My first bowl was in Paris 30 years ago. It brought instant devotion. Hot steaming broth with wafts of ginger, anise and clove, slick rice noodles, slices of rare beef, and flanking the bowl was a plate of what is called "table salad" (sa lach dia in Vietnamese), a heaping platter of additions, like fresh herbs, bean sprouts, greens, lime and chiles—this is the essence of North Vietnam's Pho (pronounced "fuh") soup. Entire restaurants are built on this one dish and all its variations.
The allure of this soup depends entirely on a deep-flavored and intricately spiced broth which is cooked for hours. To shortcut the recipe, you have to use every trick you can conjure.
After many dead-ends, I owe a great debt to the work of Vietnamese chef and cookbook author, Mai Pham. She's been a guest on the show, and she brings a culturally informed yet supremely pragmatic approach to her country's food. She gave me the missing link to a fast broth—toasting the onions and spices before they go into the stock. I do it in 5 minutes on a piece of foil under the broiler.
You make this soup your own with what you choose to add to it from the table salad. I always tear in Thai basil leaves with squeezes of fresh lime. But you should try a little of everything. No two spoonfuls need be the same.
Cook to Cook: Notice that the thin-sliced beef goes into the bowl raw. The beef cooks in seconds under ladles of simmering broth. To slice meat extremely thin, freeze it for 20 to 30 minutes first. If Asian fresh herbs like perilla (aka shiso) and water mint are available, add them to the table salad.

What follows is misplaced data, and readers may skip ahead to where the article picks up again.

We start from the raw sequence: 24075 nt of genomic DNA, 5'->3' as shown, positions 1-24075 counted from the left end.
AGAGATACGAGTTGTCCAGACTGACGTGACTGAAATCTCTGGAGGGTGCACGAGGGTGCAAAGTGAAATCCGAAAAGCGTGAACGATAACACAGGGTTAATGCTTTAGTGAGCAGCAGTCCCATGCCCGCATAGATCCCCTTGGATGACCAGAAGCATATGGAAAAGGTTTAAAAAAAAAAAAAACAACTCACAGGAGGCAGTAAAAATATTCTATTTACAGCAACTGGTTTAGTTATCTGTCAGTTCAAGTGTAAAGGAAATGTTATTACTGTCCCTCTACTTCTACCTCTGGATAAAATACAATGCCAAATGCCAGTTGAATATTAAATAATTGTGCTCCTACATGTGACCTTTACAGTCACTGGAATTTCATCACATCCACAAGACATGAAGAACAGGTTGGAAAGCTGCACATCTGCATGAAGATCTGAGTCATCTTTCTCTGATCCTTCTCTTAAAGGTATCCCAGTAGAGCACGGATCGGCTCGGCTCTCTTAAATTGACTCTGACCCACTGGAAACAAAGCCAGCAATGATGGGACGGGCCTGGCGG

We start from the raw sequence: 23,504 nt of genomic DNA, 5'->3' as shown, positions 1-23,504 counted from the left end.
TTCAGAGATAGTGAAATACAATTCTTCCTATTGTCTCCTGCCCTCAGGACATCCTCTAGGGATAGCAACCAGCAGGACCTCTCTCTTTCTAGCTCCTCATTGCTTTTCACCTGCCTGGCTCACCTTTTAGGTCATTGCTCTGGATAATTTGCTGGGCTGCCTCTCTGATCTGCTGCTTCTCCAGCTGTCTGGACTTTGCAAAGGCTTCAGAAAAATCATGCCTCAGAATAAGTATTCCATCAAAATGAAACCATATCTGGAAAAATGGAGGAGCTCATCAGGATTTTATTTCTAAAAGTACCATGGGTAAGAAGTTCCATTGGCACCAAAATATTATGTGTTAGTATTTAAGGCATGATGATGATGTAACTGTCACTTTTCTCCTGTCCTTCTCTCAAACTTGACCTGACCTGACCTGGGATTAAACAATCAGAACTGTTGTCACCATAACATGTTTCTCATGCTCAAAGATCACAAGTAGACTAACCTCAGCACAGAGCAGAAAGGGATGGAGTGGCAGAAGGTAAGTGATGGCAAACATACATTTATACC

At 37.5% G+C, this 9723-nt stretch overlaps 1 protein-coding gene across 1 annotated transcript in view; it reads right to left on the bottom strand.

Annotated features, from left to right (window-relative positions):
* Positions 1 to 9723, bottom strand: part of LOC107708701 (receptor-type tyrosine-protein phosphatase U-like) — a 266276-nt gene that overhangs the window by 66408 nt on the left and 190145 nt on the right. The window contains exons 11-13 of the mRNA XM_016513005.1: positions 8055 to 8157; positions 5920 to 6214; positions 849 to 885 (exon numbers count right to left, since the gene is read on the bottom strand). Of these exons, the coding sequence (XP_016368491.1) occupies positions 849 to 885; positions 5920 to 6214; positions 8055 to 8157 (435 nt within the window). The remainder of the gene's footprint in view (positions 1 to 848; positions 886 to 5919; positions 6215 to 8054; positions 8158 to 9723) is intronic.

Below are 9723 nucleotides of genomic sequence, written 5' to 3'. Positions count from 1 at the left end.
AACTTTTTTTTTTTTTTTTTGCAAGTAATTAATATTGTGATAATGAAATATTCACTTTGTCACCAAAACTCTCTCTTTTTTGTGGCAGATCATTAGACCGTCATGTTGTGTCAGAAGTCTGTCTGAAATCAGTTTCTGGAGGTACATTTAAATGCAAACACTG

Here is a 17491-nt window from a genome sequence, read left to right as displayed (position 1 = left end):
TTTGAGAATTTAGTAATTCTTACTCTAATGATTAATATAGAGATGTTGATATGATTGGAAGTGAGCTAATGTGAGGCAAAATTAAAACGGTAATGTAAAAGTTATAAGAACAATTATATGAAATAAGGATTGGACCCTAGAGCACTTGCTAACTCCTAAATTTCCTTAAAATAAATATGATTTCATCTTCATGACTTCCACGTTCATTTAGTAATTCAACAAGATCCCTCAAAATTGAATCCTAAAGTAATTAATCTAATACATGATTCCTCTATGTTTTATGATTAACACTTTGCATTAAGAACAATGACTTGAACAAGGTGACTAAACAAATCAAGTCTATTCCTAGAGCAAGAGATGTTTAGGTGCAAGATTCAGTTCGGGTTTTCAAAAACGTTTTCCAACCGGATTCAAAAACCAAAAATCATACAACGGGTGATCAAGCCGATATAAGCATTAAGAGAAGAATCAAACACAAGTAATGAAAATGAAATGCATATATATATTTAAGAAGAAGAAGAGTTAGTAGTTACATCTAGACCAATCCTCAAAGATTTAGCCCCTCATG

Cheater's Asian Broth:
1 medium onion, thin sliced
4 large cloves garlic, thin sliced
2- to 3-inch piece fresh ginger, peeled and thin sliced
6 whole cloves
1 star anise, bruised, or 1/2 teaspoon anise seed
Fresh-ground black pepper
4 cans low sodium chicken stock, or regular chicken broth
2 tablespoons sugar
2 teaspoons Asian fish sauce
6 to 8 ounces linguine-style rice noodles
6 to 8 ounces top round steak (chicken breast can be substituted), sliced extremely thin (see Cook to Cook)
10 branches fresh coriander
6 to 8 branches Thai, or other basil
2 serrano or jalapeno chiles, thin sliced
Generous handful bean sprouts
1 large lime, cut into wedges
1. Position an oven rack 4 to 6 inches from the broiler, and preheat. Double up a very large piece of heavy foil. Scatter on the foil the onion, garlic, ginger, cloves, anise, and 5 grinds of pepper. Broil for 5 minutes, turning the pieces once. You want the onion to have some toasted edges, and the spices should be fragrant. Scrape everything into a 6-quart pot. Be sure to get all the anise seed.
2. Add the broth, sugar, and fish sauce, bring to a gentle bubble, cover tightly, and simmer for 20 minutes.
3. Put the rice noodles in a large bowl, and cover them with very hot tap water. (To keep them hot, cover the bowl with a plate.) Soak the noodles for 10 to 15 minutes or until they are tender, but with a little more firmness than you want. Stir a few times. When ready, drain and rinse well with cold water. Divide the noodles between 2 large soup bowls.
4. As the broth simmers and noodles soak, arrange the table salad on a platter and set out the sauces. To serve, divide the beef between the soup bowls. Ladle the bubbling broth into the bowls. Top each serving with a few sprigs of the coriander and serve.
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Lynne Rossetto Kasper has won numerous awards as host of The Splendid Table, including two James Beard Foundation Awards (1998, 2008) for Best National Radio Show on Food, five Clarion Awards (2007, 2008, 2009, 2010, 2014) from Women in Communication, and a Gracie Allen Award in 2000 for Best Syndicated Talk Show.